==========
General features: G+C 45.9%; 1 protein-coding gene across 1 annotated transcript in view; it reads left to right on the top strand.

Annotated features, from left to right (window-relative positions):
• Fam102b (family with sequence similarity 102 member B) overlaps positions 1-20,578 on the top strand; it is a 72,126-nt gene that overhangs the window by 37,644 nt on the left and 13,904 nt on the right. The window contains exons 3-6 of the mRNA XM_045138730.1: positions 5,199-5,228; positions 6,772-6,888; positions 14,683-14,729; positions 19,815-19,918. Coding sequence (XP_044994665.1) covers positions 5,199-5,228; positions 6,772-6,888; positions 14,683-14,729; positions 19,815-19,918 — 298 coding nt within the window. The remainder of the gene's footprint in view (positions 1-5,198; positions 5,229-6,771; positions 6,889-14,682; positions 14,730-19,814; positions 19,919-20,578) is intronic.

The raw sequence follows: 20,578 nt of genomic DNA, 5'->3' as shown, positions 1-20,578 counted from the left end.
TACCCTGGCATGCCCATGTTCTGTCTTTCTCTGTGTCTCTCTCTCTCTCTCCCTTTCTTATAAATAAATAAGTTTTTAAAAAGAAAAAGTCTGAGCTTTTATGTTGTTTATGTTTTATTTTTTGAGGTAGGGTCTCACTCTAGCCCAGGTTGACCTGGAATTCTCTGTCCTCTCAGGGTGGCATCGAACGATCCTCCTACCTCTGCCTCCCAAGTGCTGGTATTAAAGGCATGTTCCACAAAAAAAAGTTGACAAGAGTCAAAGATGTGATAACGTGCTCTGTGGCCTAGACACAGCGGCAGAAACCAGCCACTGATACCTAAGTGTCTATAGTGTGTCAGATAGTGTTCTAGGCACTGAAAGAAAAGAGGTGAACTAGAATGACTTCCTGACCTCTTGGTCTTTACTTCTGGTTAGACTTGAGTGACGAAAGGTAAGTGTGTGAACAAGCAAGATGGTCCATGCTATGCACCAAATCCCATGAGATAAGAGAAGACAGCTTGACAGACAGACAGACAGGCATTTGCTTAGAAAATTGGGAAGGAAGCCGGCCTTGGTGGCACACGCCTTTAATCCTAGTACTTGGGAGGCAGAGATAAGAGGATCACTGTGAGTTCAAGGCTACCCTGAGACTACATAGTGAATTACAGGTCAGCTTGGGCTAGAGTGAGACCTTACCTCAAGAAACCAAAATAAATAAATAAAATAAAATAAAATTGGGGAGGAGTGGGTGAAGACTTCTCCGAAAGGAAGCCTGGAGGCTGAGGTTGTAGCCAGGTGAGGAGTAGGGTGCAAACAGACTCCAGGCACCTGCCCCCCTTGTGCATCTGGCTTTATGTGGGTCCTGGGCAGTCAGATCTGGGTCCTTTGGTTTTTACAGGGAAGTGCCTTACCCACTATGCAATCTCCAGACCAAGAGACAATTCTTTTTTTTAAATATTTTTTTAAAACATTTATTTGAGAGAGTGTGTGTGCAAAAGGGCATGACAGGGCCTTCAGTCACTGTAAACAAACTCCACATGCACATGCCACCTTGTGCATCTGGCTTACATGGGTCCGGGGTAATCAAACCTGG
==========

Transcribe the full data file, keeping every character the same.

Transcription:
General features: G+C 45.9%; 1 protein-coding gene across 1 annotated transcript in view; it reads left to right on the top strand.

Annotated features, from left to right (window-relative positions):
• Fam102b (family with sequence similarity 102 member B) overlaps positions 1-20,578 on the top strand; it is a 72,126-nt gene that overhangs the window by 37,644 nt on the left and 13,904 nt on the right. The window contains exons 3-6 of the mRNA XM_045138730.1: positions 5,199-5,228; positions 6,772-6,888; positions 14,683-14,729; positions 19,815-19,918. Coding sequence (XP_044994665.1) covers positions 5,199-5,228; positions 6,772-6,888; positions 14,683-14,729; positions 19,815-19,918 — 298 coding nt within the window. The remainder of the gene's footprint in view (positions 1-5,198; positions 5,229-6,771; positions 6,889-14,682; positions 14,730-19,814; positions 19,919-20,578) is intronic.

The raw sequence follows: 20,578 nt of genomic DNA, 5'->3' as shown, positions 1-20,578 counted from the left end.
TACCCTGGCATGCCCATGTTCTGTCTTTCTCTGTGTCTCTCTCTCTCTCTCCCTTTCTTATAAATAAATAAGTTTTTAAAAAGAAAAAGTCTGAGCTTTTATGTTGTTTATGTTTTATTTTTTGAGGTAGGGTCTCACTCTAGCCCAGGTTGACCTGGAATTCTCTGTCCTCTCAGGGTGGCATCGAACGATCCTCCTACCTCTGCCTCCCAAGTGCTGGTATTAAAGGCATGTTCCACAAAAAAAAGTTGACAAGAGTCAAAGATGTGATAACGTGCTCTGTGGCCTAGACACAGCGGCAGAAACCAGCCACTGATACCTAAGTGTCTATAGTGTGTCAGATAGTGTTCTAGGCACTGAAAGAAAAGAGGTGAACTAGAATGACTTCCTGACCTCTTGGTCTTTACTTCTGGTTAGACTTGAGTGACGAAAGGTAAGTGTGTGAACAAGCAAGATGGTCCATGCTATGCACCAAATCCCATGAGATAAGAGAAGACAGCTTGACAGACAGACAGACAGGCATTTGCTTAGAAAATTGGGAAGGAAGCCGGCCTTGGTGGCACACGCCTTTAATCCTAGTACTTGGGAGGCAGAGATAAGAGGATCACTGTGAGTTCAAGGCTACCCTGAGACTACATAGTGAATTACAGGTCAGCTTGGGCTAGAGTGAGACCTTACCTCAAGAAACCAAAATAAATAAATAAAATAAAATAAAATTGGGGAGGAGTGGGTGAAGACTTCTCCGAAAGGAAGCCTGGAGGCTGAGGTTGTAGCCAGGTGAGGAGTAGGGTGCAAACAGACTCCAGGCACCTGCCCCCCTTGTGCATCTGGCTTTATGTGGGTCCTGGGCAGTCAGATCTGGGTCCTTTGGTTTTTACAGGGAAGTGCCTTACCCACTATGCAATCTCCAGACCAAGAGACAATTCTTTTTTTTAAATATTTTTTTAAAACATTTATTTGAGAGAGTGTGTGTGCAAAAGGGCATGACAGGGCCTTCAGTCACTGTAAACAAACTCCACATGCACATGCCACCTTGTGCATCTGGCTTACATGGGTCCGGGGTAATCAAACCTGG